if you truly exercised no power at all, you'd be i don't know a sea sponge.

there might be a way to at least try really hard to not exercise -abusive- power, but as far as i'm concerned Heart ain't anywhere near it. passive-aggression: really kind of abusive, actually.

belledame222 said...

I don’t tell anyone what to do, not my children, not even my cats, dog, and sheep. I am a noncoercive parent to both my children and my animals."

and i'll tell you something else: i don't know how old her kids are, and i'm not a parent myself, but i still call bullshit on this. there -are- times when parental authority (-not- authoritarianism) is not only okay but necessary. i do believe this. it's called, setting boundaries. kids -need- that, younger kids especially.

as far as her sheep:



o i don't know.


it is increasingly difficult for me to even respond to anything she says with anything other than *point* *laugh*, but i know that's not terribly helpful.

all the same.

belledame222 said...

I think the heirarchies which exist in woman-only spaces are artifacts of patriarchy, which would disappear once patriarchy, sexism, disappeared. We all cut our eye teeth on the heirarchy known as “sexism.” It’s all we know. That’s why gendering is evident even in lesbian relationships and in woman-only spaces.

WIMMIN R MAGICAL SPESHUL CREATURES

with no aggression whatsoever.

riiiiiiiiiiiiiiiiight.

or, as the Church Lady would put it,

"How conveeeeeeeeeeeeeeenient."

So, is it just me, or is it really sounding more and more like the only logical end to this train of thought is "LET'S KILL 'EM ALL!" seriously, what other solution could work? in this worldview?

Ravenmn said...

Yeah, as a parent, that bothered me as well. You have power over your children, whether you acknowledge it or not. As long as they are dependent on you for things like food, clothing, shelter, kindness, etc., you have power.

Here's what I don't get. I know plenty of people who are absolutely sure they know what the root cause of any oppression is. For some it is racism, for some it is sexism, for some it is capitalism, for some it is environmental discrmination. And many of these people are able to work well with others, to support other movements without browbeating them into admitting they are obviously fighting "the symptom and not the disease."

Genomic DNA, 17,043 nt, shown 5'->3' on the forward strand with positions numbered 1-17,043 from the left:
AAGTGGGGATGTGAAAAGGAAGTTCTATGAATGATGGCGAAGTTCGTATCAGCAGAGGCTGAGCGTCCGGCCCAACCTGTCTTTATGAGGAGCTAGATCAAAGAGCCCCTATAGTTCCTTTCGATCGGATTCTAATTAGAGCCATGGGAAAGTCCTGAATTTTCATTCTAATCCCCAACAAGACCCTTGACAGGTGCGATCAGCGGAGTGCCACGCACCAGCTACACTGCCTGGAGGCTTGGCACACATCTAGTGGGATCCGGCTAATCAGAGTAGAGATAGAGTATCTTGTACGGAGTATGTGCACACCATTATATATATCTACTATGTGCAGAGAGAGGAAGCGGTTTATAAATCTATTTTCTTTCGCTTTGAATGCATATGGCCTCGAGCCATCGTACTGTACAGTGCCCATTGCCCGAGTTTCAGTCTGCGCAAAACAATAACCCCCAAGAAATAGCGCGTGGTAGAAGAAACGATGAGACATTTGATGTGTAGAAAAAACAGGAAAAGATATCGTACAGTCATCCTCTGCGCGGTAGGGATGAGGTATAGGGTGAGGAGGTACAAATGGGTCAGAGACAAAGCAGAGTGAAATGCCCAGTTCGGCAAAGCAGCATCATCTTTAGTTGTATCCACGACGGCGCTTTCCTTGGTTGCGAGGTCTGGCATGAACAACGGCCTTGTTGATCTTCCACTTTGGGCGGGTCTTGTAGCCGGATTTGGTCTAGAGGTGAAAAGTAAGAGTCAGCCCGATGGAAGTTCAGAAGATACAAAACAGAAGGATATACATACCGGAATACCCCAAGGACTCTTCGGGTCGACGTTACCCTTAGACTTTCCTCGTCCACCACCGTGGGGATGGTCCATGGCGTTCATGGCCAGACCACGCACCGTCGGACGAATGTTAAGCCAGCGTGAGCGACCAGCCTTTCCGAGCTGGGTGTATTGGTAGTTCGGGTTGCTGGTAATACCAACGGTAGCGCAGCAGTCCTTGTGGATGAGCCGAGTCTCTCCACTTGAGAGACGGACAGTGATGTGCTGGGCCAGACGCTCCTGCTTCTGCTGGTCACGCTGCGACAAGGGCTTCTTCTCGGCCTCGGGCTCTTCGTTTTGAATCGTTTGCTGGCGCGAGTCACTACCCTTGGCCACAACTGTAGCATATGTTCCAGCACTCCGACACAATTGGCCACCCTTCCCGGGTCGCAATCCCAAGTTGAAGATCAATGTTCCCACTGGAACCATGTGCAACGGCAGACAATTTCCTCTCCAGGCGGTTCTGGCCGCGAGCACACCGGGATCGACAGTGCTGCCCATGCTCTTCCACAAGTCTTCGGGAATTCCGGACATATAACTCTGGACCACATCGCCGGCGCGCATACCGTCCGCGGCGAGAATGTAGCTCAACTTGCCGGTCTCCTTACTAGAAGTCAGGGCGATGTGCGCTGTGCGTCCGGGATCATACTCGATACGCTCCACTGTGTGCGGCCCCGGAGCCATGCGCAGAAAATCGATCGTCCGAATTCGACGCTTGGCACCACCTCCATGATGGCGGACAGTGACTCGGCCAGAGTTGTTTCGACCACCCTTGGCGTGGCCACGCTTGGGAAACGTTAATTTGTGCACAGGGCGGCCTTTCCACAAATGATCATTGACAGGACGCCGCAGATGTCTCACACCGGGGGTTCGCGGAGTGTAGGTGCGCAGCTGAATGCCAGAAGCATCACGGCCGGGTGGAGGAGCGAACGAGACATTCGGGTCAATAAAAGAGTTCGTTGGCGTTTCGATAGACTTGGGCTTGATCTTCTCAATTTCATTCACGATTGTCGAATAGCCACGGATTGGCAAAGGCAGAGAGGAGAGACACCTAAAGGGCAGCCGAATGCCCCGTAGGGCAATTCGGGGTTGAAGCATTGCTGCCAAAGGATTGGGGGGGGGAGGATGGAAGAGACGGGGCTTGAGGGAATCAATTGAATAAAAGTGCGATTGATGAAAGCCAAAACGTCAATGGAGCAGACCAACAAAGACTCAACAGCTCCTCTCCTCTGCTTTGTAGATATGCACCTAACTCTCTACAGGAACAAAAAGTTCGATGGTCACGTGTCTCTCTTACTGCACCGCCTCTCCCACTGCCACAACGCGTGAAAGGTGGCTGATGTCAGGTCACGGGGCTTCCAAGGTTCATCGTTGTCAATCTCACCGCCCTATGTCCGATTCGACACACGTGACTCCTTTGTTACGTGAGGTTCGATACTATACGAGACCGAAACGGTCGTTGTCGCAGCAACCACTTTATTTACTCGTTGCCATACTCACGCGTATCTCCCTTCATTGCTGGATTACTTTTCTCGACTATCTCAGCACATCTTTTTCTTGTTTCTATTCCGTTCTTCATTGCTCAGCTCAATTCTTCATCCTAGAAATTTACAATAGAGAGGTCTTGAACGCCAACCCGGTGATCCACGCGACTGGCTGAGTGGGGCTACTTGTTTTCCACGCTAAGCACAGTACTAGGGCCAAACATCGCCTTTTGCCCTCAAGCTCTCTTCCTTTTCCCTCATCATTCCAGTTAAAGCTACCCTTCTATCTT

So is it (pardon me) the personal or the political? Are all radical feminists unable to tolerate different points of view or is it just Heart and the people who support her?

Trin said...

"There is no such thing as "no power;" this is like saying I don't know "no air.""

Stop making sense, you power-hungry, patriarchy-addled knave!

"So is it (pardon me) the personal or the political? Are all radical feminists unable to tolerate different points of view or is it just Heart and the people who support her?"

No idea.

Trin said...

"So, is it just me, or is it really sounding more and more like the only logical end to this train of thought is "LET'S KILL 'EM ALL!""

Well, it was for Marx, y'know. Death to the bourgoisie, and all.

Ravenmn said...

And Shakespeare went for the lawyers! Once we get a small enough world, we'll all get along!

belledame222 said...

Here's what I don't get. I know plenty of people who are absolutely sure they know what the root cause of any oppression is. For some it is racism, for some it is sexism, for some it is capitalism, for some it is environmental discrmination. And many of these people are able to work well with others, to support other movements without browbeating them into admitting they are obviously fighting "the symptom and not the disease."

So is it (pardon me) the personal or the political? Are all radical feminists unable to tolerate different points of view or is it just Heart and the people who support her?



Well, i think this is what i keep bumping up against, and why i keep arguing with QD. I mean, I think QD has a broad enough sense of "ideology" or "political" that if some of the radical feminists -are- able to tolerate different points of view, then that's what it's about; and I suppose one could look at it that way. It -is- true that the people i am able to talk to--when you say "absolutely sure," actually in fact i'm not sure that they -are- "absolutely sure." or rather, they are able to tolerate the ambiguity of believing what they believe to be central but still allowing for the possibility that other peoples' POV is valid. this is also why certain very devout Christians or Moslems or atheists can discuss metaphysics or even be in a room with people of differen faiths (or lack thereof); because, even if they don't change their minds, they are at least willing to allow for the possibility that they -might- change a -little- bit; they allow for the possibility of the existence of the Other.